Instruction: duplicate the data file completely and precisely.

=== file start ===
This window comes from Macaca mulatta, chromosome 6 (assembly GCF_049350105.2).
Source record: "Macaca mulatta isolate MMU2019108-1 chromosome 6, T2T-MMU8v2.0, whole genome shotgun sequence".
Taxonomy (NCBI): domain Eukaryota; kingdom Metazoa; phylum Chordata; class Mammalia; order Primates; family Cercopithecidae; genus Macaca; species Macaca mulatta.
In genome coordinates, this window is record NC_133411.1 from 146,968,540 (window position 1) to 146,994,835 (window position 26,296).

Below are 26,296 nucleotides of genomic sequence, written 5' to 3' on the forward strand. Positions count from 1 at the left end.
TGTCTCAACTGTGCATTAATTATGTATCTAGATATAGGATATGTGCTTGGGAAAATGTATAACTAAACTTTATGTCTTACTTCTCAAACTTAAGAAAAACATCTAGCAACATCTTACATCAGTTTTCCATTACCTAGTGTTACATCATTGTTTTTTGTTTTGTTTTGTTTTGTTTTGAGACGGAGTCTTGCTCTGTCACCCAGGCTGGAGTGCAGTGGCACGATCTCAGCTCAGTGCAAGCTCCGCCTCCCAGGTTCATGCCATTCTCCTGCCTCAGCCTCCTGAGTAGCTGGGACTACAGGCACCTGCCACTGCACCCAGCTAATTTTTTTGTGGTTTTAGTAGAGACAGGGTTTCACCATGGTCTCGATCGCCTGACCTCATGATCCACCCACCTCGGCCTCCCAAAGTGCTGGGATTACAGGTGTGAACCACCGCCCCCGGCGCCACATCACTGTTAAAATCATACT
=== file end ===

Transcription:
This window comes from Macaca mulatta, chromosome 6 (assembly GCF_049350105.2).
Source record: "Macaca mulatta isolate MMU2019108-1 chromosome 6, T2T-MMU8v2.0, whole genome shotgun sequence".
Taxonomy (NCBI): domain Eukaryota; kingdom Metazoa; phylum Chordata; class Mammalia; order Primates; family Cercopithecidae; genus Macaca; species Macaca mulatta.
In genome coordinates, this window is record NC_133411.1 from 146,968,540 (window position 1) to 146,994,835 (window position 26,296).

Below are 26,296 nucleotides of genomic sequence, written 5' to 3' on the forward strand. Positions count from 1 at the left end.
TGTCTCAACTGTGCATTAATTATGTATCTAGATATAGGATATGTGCTTGGGAAAATGTATAACTAAACTTTATGTCTTACTTCTCAAACTTAAGAAAAACATCTAGCAACATCTTACATCAGTTTTCCATTACCTAGTGTTACATCATTGTTTTTTGTTTTGTTTTGTTTTGTTTTGAGACGGAGTCTTGCTCTGTCACCCAGGCTGGAGTGCAGTGGCACGATCTCAGCTCAGTGCAAGCTCCGCCTCCCAGGTTCATGCCATTCTCCTGCCTCAGCCTCCTGAGTAGCTGGGACTACAGGCACCTGCCACTGCACCCAGCTAATTTTTTTGTGGTTTTAGTAGAGACAGGGTTTCACCATGGTCTCGATCGCCTGACCTCATGATCCACCCACCTCGGCCTCCCAAAGTGCTGGGATTACAGGTGTGAACCACCGCCCCCGGCGCCACATCACTGTTAAAATCATACT